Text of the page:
The second time I went to Terdrom was two years ago in the spring. It was still snowing. I remember that as soon as I got close to the spring two naked foreign women emerged from the steamy water. Within a very short while their bodies were covered with snowflakes that quickly melted. They were giggling. The scene was unforgettable.
During these two trips I stayed in one of the nuns’ huts. Oh, I have forgotten to mention there’s a nunnery which belongs to the Drigung Kagyud lineage but also follows Nyingma practices. Actually, red huts spread everywhere on the mountain slope next to the hot spring. The nuns living in those huts are much prettier than nuns in other places, apparently due to the nourishment of the spring. The hut I stayed in was of course built in Tibetan style and not far from the hot spring. While it is very convenient for going bathing, don’t expect to get a good night’s sleep there. There are too many dogs in Terdrom. Though they don’t bite, they’re always running after you which is annoying enough. During the daytime they are fairly quiet but at night the barking is incessant and everywhere, endless. Plus there’s the sound of footsteps and the noise of chitter-chatter made by those who still want to go bathing when it’s late. Oh dear, night seems to be much livelier than daytime.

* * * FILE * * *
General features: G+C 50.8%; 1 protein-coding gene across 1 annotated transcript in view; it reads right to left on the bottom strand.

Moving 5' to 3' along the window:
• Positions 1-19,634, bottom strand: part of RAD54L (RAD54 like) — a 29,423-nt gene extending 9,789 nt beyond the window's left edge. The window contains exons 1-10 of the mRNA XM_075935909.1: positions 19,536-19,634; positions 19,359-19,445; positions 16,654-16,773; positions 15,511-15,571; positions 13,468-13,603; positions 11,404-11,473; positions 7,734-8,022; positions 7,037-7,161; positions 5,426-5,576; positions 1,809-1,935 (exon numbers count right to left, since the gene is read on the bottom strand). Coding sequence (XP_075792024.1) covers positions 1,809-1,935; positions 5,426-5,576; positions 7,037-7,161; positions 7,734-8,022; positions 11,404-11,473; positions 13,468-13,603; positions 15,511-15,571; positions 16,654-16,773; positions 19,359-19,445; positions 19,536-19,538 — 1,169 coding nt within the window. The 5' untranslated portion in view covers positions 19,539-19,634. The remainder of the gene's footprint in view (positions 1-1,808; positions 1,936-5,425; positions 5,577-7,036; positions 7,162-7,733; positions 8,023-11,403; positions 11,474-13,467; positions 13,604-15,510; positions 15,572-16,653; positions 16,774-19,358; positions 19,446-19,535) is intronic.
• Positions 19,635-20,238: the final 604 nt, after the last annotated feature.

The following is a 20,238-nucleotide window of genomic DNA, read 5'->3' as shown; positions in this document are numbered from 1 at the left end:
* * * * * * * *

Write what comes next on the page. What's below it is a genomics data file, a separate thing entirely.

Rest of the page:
Yet, I admit that I am one of those who like to bathe in the hot spring when it is late. I do mind the water flowing down from the men’s side of the spring. Sometimes at night, no, I mean when it gets really late, you can be alone, immersed in the spring’s warm water for hours on end. Under the moonlight the spring is so clean that you can clearly see the bottom and count the stones and small pebbles. Looking up at the sky through the foggy air like smoke scattering, the yellow moon and the silver stars are incomparably beautiful. When even the barking dogs are subdued, and there’s only the sound of the water flowing, all this makes one so happy that one can do nothing but heave a sigh. Talking about this, Terdrom Hot Spring is absolutely one of my favourites among the many scenic places I have been to.